By Harry Keaney
Another storm cloud has cast its shadow over the Jeanie Johnston.
The latest salvo across the ship’s bow comes in a report from the manager of Kerry County Council, which agreed to support the project by guaranteeing loans up to £2 million from the Bank of Ireland. But now, the manager, Martin Nolan, has questioned the ability of those behind the project to undertake the mammoth task.
Meanwhile, Jim Finucane, a director and board member of the Jeanie Johnston Company, said the ship was being built to very high specifications and he pointed out that it was not just a museum but would be a full ocean-going vessel.
"I feel, when it gets to the U.S., people will be pleased with the end project," Nolan told the Echo from Tralee on Monday, just after he left the ship, which is currently receiving its finishing touches. For its transAtlantic voyage, it must comply with modern maritime regulations and specifications.
Explaining Nolan’s involvement in the project, Finucane said that Tralee Urban District Council and Kerry Council are, in effect, guarantors for the cost of the project, and Nolan, as county manager, is chief executive of both bodies.
Sign up to The Irish Echo Newsletter
The project is expected to cost more than £8 million.
The ship, built in Kerry, is a replica of a Famine-era sailing vessel that, unlike so-called coffin ships of the time, never lost a passenger. The Jeanie Johnston was to sail to the U.S. this year as part of the millennium celebrations but that voyage was scuttled and it is now expected to take place in the spring of 2001. The ship was launched last May from a specially constructed shipyard at Blennerville, Co. Kerry, by the president of Ireland, Mary McAleese.
Nolan is not the only one with questions about the endeavor. So too has Councilor Brendan Cronin, the only council member who has consistently opposed council involvement in the project.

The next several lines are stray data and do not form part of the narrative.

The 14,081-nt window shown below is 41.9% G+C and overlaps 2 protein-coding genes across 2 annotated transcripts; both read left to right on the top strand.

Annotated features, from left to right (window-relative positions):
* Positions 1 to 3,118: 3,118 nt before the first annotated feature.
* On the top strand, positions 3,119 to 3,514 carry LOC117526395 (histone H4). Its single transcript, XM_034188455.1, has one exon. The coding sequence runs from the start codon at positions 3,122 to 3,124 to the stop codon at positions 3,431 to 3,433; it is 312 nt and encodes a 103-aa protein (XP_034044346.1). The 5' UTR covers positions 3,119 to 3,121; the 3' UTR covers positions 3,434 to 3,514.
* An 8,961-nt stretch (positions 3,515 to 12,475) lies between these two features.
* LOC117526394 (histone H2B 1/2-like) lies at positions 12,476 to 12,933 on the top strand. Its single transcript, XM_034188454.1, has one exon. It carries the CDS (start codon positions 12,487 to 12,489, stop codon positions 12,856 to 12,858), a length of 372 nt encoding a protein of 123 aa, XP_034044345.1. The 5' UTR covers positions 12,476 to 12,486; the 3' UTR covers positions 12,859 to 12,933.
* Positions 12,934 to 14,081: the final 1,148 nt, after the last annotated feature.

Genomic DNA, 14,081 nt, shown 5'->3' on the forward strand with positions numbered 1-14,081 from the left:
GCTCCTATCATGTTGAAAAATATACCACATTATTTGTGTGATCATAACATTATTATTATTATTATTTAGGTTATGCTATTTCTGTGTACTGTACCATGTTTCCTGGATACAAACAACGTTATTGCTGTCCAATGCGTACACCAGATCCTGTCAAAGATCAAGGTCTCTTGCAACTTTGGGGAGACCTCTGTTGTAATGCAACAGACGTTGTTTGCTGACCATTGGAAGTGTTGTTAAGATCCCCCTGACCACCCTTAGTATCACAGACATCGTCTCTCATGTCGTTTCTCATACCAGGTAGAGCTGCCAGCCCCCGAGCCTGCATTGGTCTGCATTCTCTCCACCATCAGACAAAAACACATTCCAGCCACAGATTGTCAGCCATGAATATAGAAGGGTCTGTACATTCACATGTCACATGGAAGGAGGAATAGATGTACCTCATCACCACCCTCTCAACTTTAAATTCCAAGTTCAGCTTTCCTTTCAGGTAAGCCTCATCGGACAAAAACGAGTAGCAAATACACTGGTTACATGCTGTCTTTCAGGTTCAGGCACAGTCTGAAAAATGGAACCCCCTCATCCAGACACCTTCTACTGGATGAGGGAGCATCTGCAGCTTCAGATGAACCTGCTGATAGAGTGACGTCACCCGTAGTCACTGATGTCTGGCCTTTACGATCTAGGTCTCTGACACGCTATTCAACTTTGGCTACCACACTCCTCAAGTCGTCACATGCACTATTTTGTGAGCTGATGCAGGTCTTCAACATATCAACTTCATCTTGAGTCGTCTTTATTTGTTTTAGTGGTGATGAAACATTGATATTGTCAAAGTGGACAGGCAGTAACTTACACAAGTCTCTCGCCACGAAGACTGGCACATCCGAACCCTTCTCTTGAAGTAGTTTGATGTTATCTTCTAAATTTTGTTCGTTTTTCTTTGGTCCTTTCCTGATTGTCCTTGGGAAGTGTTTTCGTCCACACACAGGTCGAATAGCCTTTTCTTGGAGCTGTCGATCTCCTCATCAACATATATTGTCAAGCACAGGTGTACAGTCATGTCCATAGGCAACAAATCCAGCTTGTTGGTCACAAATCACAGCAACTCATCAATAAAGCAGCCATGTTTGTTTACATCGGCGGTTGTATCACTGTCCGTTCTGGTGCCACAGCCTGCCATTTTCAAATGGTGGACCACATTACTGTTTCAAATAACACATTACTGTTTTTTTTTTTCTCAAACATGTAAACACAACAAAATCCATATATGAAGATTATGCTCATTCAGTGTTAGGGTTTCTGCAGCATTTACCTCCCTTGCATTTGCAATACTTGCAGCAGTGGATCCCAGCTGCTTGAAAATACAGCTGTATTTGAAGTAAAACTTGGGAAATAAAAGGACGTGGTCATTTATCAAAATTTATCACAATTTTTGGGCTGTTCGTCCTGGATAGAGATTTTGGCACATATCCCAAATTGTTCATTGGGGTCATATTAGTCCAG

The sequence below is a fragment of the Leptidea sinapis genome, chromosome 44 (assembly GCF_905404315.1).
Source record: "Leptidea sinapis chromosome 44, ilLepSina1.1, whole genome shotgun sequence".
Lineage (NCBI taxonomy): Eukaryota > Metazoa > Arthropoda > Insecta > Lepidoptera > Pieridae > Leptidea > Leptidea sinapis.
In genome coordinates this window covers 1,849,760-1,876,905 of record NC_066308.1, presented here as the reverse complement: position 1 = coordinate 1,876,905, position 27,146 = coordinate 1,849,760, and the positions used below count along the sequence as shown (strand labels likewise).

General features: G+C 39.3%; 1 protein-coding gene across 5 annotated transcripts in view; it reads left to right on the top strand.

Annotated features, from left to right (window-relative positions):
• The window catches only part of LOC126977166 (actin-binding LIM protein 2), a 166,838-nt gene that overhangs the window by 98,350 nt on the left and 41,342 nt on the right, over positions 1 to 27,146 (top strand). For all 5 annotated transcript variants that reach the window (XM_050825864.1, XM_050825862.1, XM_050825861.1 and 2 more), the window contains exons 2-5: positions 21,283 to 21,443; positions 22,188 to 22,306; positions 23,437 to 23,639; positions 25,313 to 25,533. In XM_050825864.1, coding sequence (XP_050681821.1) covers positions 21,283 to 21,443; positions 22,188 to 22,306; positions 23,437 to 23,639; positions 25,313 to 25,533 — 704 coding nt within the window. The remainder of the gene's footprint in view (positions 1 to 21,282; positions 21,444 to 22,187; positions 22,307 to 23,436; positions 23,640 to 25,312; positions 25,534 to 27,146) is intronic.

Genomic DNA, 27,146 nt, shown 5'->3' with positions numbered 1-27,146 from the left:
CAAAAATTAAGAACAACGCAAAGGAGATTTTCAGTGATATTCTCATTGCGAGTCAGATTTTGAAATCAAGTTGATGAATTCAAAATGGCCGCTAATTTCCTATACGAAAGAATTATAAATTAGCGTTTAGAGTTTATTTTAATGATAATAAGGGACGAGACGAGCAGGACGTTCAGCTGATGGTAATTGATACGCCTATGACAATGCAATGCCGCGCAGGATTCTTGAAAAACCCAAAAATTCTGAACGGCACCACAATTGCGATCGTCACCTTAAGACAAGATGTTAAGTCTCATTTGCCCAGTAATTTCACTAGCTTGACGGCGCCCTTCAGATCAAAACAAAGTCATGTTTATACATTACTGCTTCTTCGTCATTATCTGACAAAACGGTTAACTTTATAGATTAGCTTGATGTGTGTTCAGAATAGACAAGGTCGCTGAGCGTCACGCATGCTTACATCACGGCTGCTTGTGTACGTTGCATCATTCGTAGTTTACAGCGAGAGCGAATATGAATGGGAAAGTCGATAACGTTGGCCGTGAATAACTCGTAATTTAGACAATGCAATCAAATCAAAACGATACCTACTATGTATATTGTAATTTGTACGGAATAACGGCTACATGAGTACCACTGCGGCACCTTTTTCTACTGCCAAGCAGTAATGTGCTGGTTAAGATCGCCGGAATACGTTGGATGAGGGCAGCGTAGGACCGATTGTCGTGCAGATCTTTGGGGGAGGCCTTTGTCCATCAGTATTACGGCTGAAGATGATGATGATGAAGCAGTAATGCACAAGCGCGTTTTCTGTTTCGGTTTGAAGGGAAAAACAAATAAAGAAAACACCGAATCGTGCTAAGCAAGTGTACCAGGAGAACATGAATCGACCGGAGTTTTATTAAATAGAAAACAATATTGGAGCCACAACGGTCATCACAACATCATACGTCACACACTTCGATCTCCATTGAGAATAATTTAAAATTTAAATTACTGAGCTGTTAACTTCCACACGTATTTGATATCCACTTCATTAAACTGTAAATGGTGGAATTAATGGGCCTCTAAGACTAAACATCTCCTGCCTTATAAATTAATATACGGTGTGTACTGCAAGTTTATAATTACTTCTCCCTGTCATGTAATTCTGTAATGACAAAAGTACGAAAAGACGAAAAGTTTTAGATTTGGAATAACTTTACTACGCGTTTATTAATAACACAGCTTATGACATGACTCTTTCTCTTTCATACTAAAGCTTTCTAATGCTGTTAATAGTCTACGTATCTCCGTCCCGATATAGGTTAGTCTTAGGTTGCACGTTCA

Although he said he hoped the project would be successful, he said he thought the council’s financial backing of it was a wrong move.
He described the ship as "the pipedream" of a few wealthy and influential people in Tralee.
But Finucane sees the Jeanie Johnston project as more than building a ship, and he hopes others would see "the vision" involved.
"This is the first time our country has done something to commemorate its immigrants," Finucane said, adding that it would bring history alive by actually showing how immigrants had once traveled to the U.S.
The ship has also been associated with the Northern Ireland peace process; Finucane referred to the fact that work on the vessel had also been done by people from the North.
In delivering his report on the project to a recent meeting of Kerry County Council, Nolan said that the Jeanie Johnston company may have "outgrown its ability," according to the local Kerryman newspaper.
Nolan said the company had "already seriously misjudged the complexities and costs of building the ship itself."
"In my view," Nolan said, "very detailed planning and analysis are required before the final decisions on the [U.S.] voyage are taken."
But Nolan added that the voyage should take place at the end of the planning stage if "the preliminary projections for income stand up and are realized in confirmed cash bookings."
Calling for the company to be strengthened and restructured at both board and management level, Nolan said that the Jeanie Johnston project had made demands that a voluntary group was unable to meet.